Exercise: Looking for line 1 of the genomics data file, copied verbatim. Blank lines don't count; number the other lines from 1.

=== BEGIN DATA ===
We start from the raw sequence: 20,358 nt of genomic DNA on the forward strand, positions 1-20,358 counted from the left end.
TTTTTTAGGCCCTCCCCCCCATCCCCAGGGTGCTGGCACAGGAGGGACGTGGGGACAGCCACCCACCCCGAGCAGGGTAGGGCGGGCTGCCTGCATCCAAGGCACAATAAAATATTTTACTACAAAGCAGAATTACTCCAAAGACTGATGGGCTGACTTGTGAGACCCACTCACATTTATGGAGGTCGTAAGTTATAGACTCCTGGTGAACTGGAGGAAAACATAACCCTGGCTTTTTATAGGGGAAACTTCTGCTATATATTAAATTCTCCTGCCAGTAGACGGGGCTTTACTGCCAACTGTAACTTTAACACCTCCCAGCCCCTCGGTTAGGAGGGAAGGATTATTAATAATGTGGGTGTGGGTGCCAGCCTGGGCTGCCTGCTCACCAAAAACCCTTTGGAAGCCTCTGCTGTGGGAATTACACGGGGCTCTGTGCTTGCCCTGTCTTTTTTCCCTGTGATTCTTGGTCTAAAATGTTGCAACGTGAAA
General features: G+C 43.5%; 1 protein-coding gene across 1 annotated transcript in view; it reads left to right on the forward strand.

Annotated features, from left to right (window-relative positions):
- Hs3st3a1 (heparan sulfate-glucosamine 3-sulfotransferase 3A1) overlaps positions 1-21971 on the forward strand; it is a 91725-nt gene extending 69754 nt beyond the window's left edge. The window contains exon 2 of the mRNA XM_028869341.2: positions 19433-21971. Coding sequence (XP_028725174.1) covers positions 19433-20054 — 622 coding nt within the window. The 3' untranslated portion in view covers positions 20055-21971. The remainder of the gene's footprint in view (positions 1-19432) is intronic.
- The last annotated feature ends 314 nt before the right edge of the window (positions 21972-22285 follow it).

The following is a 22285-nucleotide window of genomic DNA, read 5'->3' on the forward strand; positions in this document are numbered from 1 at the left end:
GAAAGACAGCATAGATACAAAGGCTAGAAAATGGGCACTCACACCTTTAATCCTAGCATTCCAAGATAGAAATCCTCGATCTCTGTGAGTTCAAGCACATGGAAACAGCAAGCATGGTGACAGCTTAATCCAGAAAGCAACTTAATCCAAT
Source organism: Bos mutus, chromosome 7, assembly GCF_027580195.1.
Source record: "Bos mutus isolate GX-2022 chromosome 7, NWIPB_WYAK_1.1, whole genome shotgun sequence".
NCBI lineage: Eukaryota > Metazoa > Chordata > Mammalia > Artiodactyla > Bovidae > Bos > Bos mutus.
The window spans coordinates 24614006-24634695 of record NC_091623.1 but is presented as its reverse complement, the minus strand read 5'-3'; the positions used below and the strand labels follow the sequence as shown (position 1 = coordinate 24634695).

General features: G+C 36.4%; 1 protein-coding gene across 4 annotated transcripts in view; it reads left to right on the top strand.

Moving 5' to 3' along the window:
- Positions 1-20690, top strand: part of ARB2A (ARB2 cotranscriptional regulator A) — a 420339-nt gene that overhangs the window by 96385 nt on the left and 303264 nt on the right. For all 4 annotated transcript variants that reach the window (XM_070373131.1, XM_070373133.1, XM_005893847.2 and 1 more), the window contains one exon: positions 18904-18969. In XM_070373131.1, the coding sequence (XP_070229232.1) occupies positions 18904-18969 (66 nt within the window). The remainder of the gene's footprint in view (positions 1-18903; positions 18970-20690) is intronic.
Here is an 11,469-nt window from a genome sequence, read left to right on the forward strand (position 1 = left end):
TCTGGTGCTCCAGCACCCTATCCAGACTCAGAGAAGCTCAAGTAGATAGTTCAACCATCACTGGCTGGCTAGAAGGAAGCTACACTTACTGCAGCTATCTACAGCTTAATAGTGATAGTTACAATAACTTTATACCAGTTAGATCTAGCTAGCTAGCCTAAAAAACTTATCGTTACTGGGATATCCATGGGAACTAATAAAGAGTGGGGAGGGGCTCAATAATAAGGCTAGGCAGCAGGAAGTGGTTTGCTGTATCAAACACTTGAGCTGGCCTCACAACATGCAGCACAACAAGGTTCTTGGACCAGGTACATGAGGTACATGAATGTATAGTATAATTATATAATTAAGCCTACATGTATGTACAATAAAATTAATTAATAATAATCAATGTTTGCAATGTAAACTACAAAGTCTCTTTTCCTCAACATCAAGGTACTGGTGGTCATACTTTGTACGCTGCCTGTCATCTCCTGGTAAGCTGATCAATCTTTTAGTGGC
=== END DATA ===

We start from the raw sequence: 20,358 nt of genomic DNA on the forward strand, positions 1-20,358 counted from the left end.